Thursday 9 April 2009

Strong Foundations?

The conservatives published their thinking on housing policy yesterday.

The biggest issue that housing policy needs to address is housing supply. They propose to do this by scrapping regional plans and replacing them with increased incentives to develop. The latter part of this is certainly a step in the right direction. But the incentives seem small (central government will provide matched funding of council tax on new properties for 6 years and as this is part funded by scrapping HDPG it is not all additional). It also doesn't address the crucial question of how one could convince local authorities in, say, South Manchester to build more housing that might have large benefits for the city-region as a whole. Some kind of higher level body is needed in these circumstances to internalise the (potentially large) cross boundary externalities and provide the right incentives.

At the same time, the proposal is that back gardens will cease to be brownfield while local communities will get to redefine their own green belt. I imagine the overall effect of these two changes will be to reduce the supply of land and it is not clear whether the incentives would be sufficient to overcome this.

There are proposals involve Local Housing Trusts building houses for local people. Community size can be increased by 1% per year if 90% of the local population is in favour. I assume this is aimed at rural communities. Theoretically this could help with very localised problems, although there will be strong disincentives for existing home owners that border the new development to object, so the 90% criteria could be pretty tough. I also think that local houses for local people is a very unappealing principle.

Piloting "right to move" for existing social tenants sounds interesting. Proposals for more complex intermediate shared ownership schemes are less convincing.

Finally, they will scrap HIPS but retain energy performance certificates. These will now only need to be produced once the sale is agreed but somehow it is claimed that this will still change behaviour. I would suggest more that is needed on that particular line of reasoning.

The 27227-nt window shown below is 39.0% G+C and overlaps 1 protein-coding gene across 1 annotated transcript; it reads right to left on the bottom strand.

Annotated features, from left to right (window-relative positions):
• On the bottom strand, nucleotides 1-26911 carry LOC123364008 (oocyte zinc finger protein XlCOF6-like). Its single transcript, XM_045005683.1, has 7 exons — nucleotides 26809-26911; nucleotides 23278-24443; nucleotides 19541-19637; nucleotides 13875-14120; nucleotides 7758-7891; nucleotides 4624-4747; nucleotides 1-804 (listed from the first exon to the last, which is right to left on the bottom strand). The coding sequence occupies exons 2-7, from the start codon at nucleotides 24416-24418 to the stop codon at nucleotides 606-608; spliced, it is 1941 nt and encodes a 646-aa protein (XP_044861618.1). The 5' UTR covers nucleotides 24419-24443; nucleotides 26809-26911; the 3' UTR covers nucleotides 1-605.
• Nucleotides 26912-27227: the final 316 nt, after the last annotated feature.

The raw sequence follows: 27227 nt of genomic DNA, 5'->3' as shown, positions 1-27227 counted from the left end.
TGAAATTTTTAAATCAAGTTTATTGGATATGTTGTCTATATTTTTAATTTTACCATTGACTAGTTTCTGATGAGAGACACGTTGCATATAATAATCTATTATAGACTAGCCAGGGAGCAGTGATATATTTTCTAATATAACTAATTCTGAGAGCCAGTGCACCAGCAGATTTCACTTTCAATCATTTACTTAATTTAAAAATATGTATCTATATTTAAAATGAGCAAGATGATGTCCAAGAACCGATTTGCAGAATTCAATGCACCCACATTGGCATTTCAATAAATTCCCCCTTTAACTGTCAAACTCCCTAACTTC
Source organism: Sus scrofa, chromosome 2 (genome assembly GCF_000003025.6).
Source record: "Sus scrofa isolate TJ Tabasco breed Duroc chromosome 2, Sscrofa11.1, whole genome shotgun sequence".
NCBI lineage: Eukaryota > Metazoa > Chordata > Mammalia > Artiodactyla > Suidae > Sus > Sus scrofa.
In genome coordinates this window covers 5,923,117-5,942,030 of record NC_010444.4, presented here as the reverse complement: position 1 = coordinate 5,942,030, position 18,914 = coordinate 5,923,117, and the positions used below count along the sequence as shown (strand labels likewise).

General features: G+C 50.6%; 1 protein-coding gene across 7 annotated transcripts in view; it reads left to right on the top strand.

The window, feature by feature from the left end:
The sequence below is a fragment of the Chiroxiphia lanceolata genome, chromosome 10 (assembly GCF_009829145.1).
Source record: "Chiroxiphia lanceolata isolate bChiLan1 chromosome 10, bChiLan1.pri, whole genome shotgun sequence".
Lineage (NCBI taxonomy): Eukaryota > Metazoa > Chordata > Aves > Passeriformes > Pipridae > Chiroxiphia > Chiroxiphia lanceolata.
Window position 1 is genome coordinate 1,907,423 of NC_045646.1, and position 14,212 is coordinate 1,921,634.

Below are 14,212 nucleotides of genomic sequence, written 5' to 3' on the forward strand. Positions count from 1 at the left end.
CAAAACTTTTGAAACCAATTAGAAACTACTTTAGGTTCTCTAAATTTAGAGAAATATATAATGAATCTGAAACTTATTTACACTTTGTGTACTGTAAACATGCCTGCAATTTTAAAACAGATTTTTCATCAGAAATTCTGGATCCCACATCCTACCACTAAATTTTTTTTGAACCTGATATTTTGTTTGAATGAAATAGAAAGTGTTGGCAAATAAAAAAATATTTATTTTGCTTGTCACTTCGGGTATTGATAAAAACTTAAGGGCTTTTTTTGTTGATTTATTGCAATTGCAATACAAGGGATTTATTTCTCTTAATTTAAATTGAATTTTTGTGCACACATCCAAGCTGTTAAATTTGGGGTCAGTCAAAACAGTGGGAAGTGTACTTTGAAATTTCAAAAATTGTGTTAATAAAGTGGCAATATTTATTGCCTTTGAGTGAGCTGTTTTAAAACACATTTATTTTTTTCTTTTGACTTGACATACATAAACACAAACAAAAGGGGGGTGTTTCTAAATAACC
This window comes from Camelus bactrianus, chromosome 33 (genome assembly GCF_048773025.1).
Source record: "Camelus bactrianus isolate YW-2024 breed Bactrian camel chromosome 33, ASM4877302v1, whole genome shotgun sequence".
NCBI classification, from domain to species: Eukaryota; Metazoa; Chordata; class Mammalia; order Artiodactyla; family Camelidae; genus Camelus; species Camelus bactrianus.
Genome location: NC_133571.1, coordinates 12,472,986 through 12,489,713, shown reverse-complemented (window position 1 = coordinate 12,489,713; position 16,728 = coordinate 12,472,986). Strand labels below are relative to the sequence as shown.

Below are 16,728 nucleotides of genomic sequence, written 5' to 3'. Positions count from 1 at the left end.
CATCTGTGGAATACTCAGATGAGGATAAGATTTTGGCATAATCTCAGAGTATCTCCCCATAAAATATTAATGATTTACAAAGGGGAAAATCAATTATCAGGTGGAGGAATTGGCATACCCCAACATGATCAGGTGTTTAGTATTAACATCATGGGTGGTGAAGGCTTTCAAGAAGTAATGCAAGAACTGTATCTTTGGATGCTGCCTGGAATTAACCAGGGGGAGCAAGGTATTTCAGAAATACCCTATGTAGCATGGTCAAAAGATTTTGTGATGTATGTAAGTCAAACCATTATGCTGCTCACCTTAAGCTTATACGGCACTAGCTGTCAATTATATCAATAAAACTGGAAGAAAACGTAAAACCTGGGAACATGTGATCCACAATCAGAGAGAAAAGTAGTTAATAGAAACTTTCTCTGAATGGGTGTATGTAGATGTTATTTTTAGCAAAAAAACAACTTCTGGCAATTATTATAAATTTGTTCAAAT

Overall, then, a mixed bag. Some interesting ideas, some marginal and a few odd ones.

Tuesday 7 April 2009

Manchester: top of the league?

I was in Manchester yesterday for the launch of the Manchester Independent Economic Review (MIER).

The review argues that Manchester is the city in the North most likely to be able to raise its growth rate and, by doing so, drive growth in the North. To achieve this, it needs to make difficult policy decisions (some of which are not devolved at the moment)

I agree that there's a case for thinking that a few resurgent cities might help achieve regional growth objectives. The work on productivity differences that we did for the MIER is certainly consistent with Manchester being one of those cities (although, note, not THE city - but that's cautious academics for you).

So, to those hard policy decisions. The review identifies skills as a priority. I'm sure that's true but it is difficult to know what role local authorities might play. I think those in Manchester assume devolution here would mean control over the existing skills budget. I don't have a strong position on this (as yet), although at a minimum they could take some local expenditure which is wasted (e.g. on too many shiny new buildings) and spend more of it on skills.

Talk of shiny new buildings brings us to land use planning (for housing, commercial and transport). On housing, in particular, the local authorities have decision making power but need to come up with some credible method of collaborating. They then, within reason, need to build the kind of houses people want to live in, in the places where people want to live. (Ditto for office space). This means less brownfield and more building in South Manchester. This will be politically difficult (and also raises questions about the extent to which national planning guidelines would prevent this anyhow).

On transport, they need some strong political leadership on congestion charging. I also think that they, probably, want to convince the government that their £2.5bn of TIF projects represent much better value for money than £25bn on high speed rail (more on this in the near future). Again, both politically difficult decisions.

Do they, as the report suggests, need increased powers at city region level to achieve this? I'm not sure that the MIER makes the case for this one way or the other. Collaborative agreements, the new regional plans, and less binding national guidelines might be enough on many of the policy areas. Others would strongly disagree. I am increasingly convinced that the available evidence does not answer this question either way so expect to hear lots of people claiming the opposite.

Overall, the MIER highlights the ambitions of (some) in the city. I understand there will now be some kind of response as well as a strategic plan to take things forward. It will be interesting to see how things develop from here.